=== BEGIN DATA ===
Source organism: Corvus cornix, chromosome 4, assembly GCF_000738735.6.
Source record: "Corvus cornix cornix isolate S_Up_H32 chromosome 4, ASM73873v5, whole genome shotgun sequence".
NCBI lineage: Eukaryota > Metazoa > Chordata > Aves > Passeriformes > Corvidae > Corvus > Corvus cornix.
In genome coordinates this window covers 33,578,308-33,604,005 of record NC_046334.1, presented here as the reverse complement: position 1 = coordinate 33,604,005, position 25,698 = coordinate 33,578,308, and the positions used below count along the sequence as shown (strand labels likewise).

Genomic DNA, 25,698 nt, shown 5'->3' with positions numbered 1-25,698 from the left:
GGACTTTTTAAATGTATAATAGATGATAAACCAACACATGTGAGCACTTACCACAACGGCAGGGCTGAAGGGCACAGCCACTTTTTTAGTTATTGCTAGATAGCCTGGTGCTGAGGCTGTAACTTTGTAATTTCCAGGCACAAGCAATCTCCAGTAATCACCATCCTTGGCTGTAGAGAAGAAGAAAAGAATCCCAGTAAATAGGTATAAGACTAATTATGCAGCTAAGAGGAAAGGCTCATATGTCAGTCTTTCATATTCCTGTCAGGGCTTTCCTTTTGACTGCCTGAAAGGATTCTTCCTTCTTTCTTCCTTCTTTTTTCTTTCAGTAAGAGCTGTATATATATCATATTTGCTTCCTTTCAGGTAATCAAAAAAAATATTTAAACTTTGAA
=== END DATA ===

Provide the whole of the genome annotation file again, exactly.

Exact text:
Source organism: Corvus cornix, chromosome 4, assembly GCF_000738735.6.
Source record: "Corvus cornix cornix isolate S_Up_H32 chromosome 4, ASM73873v5, whole genome shotgun sequence".
NCBI lineage: Eukaryota > Metazoa > Chordata > Aves > Passeriformes > Corvidae > Corvus > Corvus cornix.
In genome coordinates this window covers 33,578,308-33,604,005 of record NC_046334.1, presented here as the reverse complement: position 1 = coordinate 33,604,005, position 25,698 = coordinate 33,578,308, and the positions used below count along the sequence as shown (strand labels likewise).

Genomic DNA, 25,698 nt, shown 5'->3' with positions numbered 1-25,698 from the left:
GGACTTTTTAAATGTATAATAGATGATAAACCAACACATGTGAGCACTTACCACAACGGCAGGGCTGAAGGGCACAGCCACTTTTTTAGTTATTGCTAGATAGCCTGGTGCTGAGGCTGTAACTTTGTAATTTCCAGGCACAAGCAATCTCCAGTAATCACCATCCTTGGCTGTAGAGAAGAAGAAAAGAATCCCAGTAAATAGGTATAAGACTAATTATGCAGCTAAGAGGAAAGGCTCATATGTCAGTCTTTCATATTCCTGTCAGGGCTTTCCTTTTGACTGCCTGAAAGGATTCTTCCTTCTTTCTTCCTTCTTTTTTCTTTCAGTAAGAGCTGTATATATATCATATTTGCTTCCTTTCAGGTAATCAAAAAAAATATTTAAACTTTGAA